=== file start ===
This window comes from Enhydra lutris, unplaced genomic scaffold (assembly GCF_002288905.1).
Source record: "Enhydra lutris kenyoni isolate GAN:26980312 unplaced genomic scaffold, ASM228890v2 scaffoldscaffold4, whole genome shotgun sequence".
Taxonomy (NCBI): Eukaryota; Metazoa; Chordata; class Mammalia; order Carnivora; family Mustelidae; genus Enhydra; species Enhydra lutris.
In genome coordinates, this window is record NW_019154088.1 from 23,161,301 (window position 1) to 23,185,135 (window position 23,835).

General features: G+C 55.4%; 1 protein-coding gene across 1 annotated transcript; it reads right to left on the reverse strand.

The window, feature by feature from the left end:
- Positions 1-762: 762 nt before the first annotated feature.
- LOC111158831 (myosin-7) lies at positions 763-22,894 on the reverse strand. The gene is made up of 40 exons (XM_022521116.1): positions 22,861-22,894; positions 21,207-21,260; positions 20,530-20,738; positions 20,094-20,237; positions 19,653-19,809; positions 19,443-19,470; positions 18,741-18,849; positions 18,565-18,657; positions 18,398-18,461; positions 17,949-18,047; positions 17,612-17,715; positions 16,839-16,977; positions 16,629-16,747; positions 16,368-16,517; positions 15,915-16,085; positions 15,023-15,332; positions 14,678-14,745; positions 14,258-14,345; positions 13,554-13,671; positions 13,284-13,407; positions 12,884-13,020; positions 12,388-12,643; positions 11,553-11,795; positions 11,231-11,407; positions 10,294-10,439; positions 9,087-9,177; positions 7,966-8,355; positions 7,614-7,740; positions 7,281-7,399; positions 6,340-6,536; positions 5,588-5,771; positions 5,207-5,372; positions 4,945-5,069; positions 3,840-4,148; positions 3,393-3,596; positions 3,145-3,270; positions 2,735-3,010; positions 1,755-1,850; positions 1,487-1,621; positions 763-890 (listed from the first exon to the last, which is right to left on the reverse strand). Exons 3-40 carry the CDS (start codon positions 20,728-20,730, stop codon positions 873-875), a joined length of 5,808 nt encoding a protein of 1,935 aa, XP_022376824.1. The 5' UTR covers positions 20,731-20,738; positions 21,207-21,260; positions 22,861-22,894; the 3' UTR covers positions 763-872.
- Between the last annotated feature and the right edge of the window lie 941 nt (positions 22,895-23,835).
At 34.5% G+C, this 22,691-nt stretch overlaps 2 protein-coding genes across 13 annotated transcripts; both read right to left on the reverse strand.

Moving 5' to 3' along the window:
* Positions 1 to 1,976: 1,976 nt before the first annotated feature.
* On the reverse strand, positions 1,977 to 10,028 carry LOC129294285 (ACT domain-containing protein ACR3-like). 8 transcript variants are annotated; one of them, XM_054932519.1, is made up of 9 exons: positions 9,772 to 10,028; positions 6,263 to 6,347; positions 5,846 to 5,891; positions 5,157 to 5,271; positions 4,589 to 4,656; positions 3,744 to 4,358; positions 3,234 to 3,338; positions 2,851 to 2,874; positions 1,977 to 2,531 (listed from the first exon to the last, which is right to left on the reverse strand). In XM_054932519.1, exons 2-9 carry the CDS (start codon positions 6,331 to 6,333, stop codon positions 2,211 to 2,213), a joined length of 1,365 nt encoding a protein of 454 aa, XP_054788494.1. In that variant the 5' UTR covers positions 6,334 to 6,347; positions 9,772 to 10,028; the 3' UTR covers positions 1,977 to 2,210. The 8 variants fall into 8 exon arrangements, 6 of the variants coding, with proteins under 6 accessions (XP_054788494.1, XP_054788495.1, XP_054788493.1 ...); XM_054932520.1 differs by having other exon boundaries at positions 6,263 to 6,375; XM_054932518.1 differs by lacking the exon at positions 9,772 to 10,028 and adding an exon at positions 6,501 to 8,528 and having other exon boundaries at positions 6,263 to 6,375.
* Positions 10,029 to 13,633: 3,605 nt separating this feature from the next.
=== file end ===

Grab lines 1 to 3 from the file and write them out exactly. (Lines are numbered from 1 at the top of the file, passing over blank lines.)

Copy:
This window comes from Enhydra lutris, unplaced genomic scaffold (assembly GCF_002288905.1).
Source record: "Enhydra lutris kenyoni isolate GAN:26980312 unplaced genomic scaffold, ASM228890v2 scaffoldscaffold4, whole genome shotgun sequence".
Taxonomy (NCBI): Eukaryota; Metazoa; Chordata; class Mammalia; order Carnivora; family Mustelidae; genus Enhydra; species Enhydra lutris.